Abstract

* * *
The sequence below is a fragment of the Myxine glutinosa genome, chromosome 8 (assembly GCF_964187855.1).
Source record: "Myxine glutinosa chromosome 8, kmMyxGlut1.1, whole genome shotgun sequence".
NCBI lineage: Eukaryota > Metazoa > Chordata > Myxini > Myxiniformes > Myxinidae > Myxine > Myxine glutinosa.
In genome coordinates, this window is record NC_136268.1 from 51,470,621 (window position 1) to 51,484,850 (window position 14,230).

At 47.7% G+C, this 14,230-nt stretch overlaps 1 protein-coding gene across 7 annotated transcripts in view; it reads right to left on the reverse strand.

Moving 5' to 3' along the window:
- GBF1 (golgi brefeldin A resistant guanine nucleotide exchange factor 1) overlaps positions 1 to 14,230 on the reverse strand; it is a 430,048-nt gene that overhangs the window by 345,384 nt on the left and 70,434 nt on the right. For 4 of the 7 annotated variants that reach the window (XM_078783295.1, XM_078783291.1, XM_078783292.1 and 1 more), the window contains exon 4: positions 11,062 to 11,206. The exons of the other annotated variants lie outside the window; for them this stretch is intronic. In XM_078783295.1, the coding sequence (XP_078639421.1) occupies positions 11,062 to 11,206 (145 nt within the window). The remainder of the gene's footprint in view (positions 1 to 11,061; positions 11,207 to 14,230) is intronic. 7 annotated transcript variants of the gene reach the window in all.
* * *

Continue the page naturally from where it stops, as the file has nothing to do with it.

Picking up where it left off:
The Hanna Formation, exposed in the northeastern Hanna Basin, Wyoming, represents deposition from late early Paleocene into earliest Eocene time in alluvial, floodplain, and lacustrine environments. A 600-m-thick section that yields abundant vertebrate fossils begins 975 m above the local base of the formation. This section has been dated as latest Torrejonian through middle Tiffanian using mammalian index fossils. The terrestrial mammals are accompanied by numerous elasmobranch teeth, representing species thought extinct since the end of Cretaceous time. They are species known from two locally widespread marine Cretaceous units, the Wall Creek Member of the Frontier Formation and the Steele Shale. These units are broadly exposed on flanks of the Sweetwater arch, which define the northern margin of the Hanna Basin. The elasmobranch teeth from the Hanna Formation range in size from a few millimeters to over three centimeters and display transport-induced abrasion not seen on their in situ Cretaceous counterparts. Enameloid of cutting edges, crown points, and cusplets is rounded or sometimes broken, and bony bases commonly are etched or dissolved away. These teeth were reworked and transported from the Wall Creek Member and Steele Shale during uplift and erosion of the Sweetwater arch in middle Paleocene time. Lithic clasts from Paleozoic and Mesozoic strata derived from that arch also occur in association with the elasmobranch teeth in the Hanna Formation. The Cretaceous clasts and teeth indicate a local, northerly source for part of the Hanna Formation in the northeastern Hanna Basin.

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